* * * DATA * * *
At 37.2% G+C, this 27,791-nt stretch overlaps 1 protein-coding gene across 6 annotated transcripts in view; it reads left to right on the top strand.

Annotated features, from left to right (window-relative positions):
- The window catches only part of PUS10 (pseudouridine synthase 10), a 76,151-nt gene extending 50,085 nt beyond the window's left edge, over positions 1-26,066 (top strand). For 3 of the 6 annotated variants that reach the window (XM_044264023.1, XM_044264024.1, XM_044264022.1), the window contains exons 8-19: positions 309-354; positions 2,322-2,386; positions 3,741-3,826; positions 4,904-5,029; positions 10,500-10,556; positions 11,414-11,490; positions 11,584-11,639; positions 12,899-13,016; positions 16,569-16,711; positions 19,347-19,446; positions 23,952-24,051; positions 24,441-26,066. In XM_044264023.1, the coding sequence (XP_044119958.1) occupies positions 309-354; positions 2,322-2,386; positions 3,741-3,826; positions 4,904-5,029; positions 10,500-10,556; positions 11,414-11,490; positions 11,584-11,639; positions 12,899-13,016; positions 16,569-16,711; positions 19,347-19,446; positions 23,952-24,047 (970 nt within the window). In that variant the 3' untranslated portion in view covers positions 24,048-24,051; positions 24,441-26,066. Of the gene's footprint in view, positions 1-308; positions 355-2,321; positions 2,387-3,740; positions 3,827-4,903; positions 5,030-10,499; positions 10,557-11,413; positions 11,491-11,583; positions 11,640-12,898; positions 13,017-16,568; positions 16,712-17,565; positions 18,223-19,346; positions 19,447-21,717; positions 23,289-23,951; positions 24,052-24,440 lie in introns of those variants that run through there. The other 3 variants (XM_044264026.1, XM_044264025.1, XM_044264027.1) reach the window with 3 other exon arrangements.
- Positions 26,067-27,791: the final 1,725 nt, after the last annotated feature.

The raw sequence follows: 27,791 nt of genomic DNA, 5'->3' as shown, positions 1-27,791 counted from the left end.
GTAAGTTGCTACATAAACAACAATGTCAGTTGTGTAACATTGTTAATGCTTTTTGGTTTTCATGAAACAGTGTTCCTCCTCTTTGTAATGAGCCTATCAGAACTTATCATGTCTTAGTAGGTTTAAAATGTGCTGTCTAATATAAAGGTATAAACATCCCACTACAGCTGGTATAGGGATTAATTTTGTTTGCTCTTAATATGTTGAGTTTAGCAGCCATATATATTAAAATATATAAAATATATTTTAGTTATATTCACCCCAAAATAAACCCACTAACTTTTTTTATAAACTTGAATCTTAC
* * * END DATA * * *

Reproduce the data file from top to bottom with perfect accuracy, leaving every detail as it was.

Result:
At 37.2% G+C, this 27,791-nt stretch overlaps 1 protein-coding gene across 6 annotated transcripts in view; it reads left to right on the top strand.

Annotated features, from left to right (window-relative positions):
- The window catches only part of PUS10 (pseudouridine synthase 10), a 76,151-nt gene extending 50,085 nt beyond the window's left edge, over positions 1-26,066 (top strand). For 3 of the 6 annotated variants that reach the window (XM_044264023.1, XM_044264024.1, XM_044264022.1), the window contains exons 8-19: positions 309-354; positions 2,322-2,386; positions 3,741-3,826; positions 4,904-5,029; positions 10,500-10,556; positions 11,414-11,490; positions 11,584-11,639; positions 12,899-13,016; positions 16,569-16,711; positions 19,347-19,446; positions 23,952-24,051; positions 24,441-26,066. In XM_044264023.1, the coding sequence (XP_044119958.1) occupies positions 309-354; positions 2,322-2,386; positions 3,741-3,826; positions 4,904-5,029; positions 10,500-10,556; positions 11,414-11,490; positions 11,584-11,639; positions 12,899-13,016; positions 16,569-16,711; positions 19,347-19,446; positions 23,952-24,047 (970 nt within the window). In that variant the 3' untranslated portion in view covers positions 24,048-24,051; positions 24,441-26,066. Of the gene's footprint in view, positions 1-308; positions 355-2,321; positions 2,387-3,740; positions 3,827-4,903; positions 5,030-10,499; positions 10,557-11,413; positions 11,491-11,583; positions 11,640-12,898; positions 13,017-16,568; positions 16,712-17,565; positions 18,223-19,346; positions 19,447-21,717; positions 23,289-23,951; positions 24,052-24,440 lie in introns of those variants that run through there. The other 3 variants (XM_044264026.1, XM_044264025.1, XM_044264027.1) reach the window with 3 other exon arrangements.
- Positions 26,067-27,791: the final 1,725 nt, after the last annotated feature.

The raw sequence follows: 27,791 nt of genomic DNA, 5'->3' as shown, positions 1-27,791 counted from the left end.
GTAAGTTGCTACATAAACAACAATGTCAGTTGTGTAACATTGTTAATGCTTTTTGGTTTTCATGAAACAGTGTTCCTCCTCTTTGTAATGAGCCTATCAGAACTTATCATGTCTTAGTAGGTTTAAAATGTGCTGTCTAATATAAAGGTATAAACATCCCACTACAGCTGGTATAGGGATTAATTTTGTTTGCTCTTAATATGTTGAGTTTAGCAGCCATATATATTAAAATATATAAAATATATTTTAGTTATATTCACCCCAAAATAAACCCACTAACTTTTTTTATAAACTTGAATCTTAC